The multi-talented Elsie also has designed and produced large-scale murals and ballet and stage productions, once worked as a graphic artist for KET, and has served on the Lexington Arts and Cultural Council. She is a past president of the Lexington Art League and chair of its Endowment Fund, and for years she represented her fellow visual artists with the craft marketing program of the Kentucky Arts Council.

Watch This Story (6:08)




Fayette County

For more information:
Headley-Whitney Museum, 4435 Old Frankfort Pike, Lexington, KY 40510, (859) 255-6653


On Location

Headley-Whitney Museum

Dave hosts this edition from Lexington’s Headley-Whitney Museum, a showplace that proves the adage about good things coming in small packages.

George W. Headley III (1908-1985) made quite a name for himself in Hollywood in the 1940s—not on film, but as a jeweler to the stars. His breathtaking necklaces, bracelets, and other pieces were sought out by such stars as Fanny Brice and Joan Crawford (and are still sought out by private collectors). But after a decade of running a boutique in Los Angeles, the designer returned to his family’s farm outside Lexington. There he continued to design jewelry as well as fanciful “bibelots”—small decorative objects—incorporating gold and precious gems along with natural materials and unusual objects he collected on his travels.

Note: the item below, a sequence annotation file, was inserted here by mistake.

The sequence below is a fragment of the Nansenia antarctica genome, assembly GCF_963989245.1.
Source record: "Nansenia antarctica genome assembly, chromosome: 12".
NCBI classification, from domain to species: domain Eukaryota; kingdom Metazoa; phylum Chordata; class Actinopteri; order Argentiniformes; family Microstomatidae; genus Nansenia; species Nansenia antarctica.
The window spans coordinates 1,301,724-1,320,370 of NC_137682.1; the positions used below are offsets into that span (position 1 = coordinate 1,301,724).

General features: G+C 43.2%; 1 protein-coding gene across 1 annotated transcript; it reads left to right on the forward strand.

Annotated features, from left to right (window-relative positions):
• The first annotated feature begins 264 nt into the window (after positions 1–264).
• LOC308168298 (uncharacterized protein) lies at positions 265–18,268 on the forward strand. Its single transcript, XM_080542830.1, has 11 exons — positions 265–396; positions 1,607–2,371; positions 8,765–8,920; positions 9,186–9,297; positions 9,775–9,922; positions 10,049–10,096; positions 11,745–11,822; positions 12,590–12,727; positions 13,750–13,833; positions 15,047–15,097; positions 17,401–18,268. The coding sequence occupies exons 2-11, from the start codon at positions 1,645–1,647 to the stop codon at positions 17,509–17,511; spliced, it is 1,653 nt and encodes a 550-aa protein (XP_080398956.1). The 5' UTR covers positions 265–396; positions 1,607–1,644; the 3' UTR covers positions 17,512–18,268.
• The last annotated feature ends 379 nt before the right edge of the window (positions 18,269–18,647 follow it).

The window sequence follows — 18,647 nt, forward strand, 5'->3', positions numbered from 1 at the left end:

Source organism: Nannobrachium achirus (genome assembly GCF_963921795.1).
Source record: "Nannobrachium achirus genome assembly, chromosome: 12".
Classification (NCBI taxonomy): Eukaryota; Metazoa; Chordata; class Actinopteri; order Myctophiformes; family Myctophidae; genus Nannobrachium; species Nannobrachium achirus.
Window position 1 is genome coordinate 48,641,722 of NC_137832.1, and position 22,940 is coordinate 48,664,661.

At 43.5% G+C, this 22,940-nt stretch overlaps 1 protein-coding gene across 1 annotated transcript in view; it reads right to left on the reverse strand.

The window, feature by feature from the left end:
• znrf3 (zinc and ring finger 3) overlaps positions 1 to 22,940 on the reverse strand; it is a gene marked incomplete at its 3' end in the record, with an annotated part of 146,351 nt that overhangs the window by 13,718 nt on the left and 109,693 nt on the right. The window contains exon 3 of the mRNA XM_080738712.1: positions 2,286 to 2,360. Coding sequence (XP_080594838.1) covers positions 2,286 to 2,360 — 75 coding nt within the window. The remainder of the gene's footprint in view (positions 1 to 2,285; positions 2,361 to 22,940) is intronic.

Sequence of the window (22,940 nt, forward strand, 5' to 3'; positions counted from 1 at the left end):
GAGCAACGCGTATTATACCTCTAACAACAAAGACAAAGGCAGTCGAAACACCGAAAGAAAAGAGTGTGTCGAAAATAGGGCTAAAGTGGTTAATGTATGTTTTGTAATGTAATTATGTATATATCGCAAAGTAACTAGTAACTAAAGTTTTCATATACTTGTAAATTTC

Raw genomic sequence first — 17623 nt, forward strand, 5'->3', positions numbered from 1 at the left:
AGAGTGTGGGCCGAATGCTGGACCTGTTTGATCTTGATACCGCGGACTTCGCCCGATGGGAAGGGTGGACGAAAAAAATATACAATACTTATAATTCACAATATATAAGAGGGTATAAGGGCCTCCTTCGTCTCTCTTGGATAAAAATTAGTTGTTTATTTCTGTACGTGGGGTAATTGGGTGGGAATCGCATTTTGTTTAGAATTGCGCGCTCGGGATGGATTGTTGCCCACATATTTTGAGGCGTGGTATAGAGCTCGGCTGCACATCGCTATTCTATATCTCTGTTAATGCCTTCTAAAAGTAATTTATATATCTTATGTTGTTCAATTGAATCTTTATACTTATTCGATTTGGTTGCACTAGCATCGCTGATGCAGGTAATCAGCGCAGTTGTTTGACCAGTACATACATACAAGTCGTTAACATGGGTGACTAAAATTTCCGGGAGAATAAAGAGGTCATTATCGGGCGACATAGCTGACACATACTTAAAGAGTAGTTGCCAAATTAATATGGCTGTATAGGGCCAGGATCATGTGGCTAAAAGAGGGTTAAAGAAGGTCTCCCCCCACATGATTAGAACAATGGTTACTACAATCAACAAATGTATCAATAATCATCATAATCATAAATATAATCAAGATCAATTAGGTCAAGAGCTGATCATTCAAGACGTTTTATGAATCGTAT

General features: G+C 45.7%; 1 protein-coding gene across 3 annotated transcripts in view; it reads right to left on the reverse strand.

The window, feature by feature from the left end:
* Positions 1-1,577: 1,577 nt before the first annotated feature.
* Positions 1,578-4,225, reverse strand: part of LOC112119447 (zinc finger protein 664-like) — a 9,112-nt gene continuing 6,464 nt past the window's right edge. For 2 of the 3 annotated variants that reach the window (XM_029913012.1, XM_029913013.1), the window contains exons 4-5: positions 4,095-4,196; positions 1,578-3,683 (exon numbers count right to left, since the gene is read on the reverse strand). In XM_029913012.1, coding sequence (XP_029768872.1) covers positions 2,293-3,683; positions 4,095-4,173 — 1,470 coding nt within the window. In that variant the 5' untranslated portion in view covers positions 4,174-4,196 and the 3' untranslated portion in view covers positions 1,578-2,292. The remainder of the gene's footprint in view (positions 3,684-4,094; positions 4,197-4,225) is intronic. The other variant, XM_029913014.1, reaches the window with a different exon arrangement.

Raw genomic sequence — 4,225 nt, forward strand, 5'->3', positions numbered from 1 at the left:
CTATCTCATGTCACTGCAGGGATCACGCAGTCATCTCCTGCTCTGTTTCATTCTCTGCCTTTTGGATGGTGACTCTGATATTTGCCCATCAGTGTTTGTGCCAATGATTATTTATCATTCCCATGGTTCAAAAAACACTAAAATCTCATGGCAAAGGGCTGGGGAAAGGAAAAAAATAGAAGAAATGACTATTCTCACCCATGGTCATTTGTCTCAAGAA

In 1968, Headley established a small museum to house his pieces and acquisitions. Later, good friend Marylou Whitney contributed a collection of dollhouses she had commissioned for her daughter, replicating her own home in exquisite miniature. The two collections make up the heart of the Headley-Whitney, located on scenic Old Frankfort Pike between Lexington and Frankfort.

In the Jewel Room, Dave discovers examples of Headley’s own work. The collection of jeweled objects is ranked as one of the finest in the country. While sheer beauty is much in evidence, the collection also reveals Headley’s penchant for unusual combinations. A terracotta pigeon made by a French craftsman in the 14th century wears a necklace of rubies added by Headley. A fish made of serpentine, gold, and diamonds, carved by George Wild, now swims through a cave of volcanic rock surrounded by gold starfish. And all of the objects sparkle against a lush, dark background meant to make you feel like you’ve stepped inside a jewelry box.

In an outbuilding, you’ll find one more spectacular example of Headley’s sense of whimsy. Beginning in 1973, the designer and a hired crew began transforming a former three-car garage into the Shell Grotto: a large room where the walls, the floor, the ceiling, and every other surface are completely covered with mosaics made of coral and seashells.


SEASON 12 PROGRAMS: 120112021203120412051206120712081209121012111212
1213121412151216121712181219122012211222: Dr. Clark’s Kentucky Treasures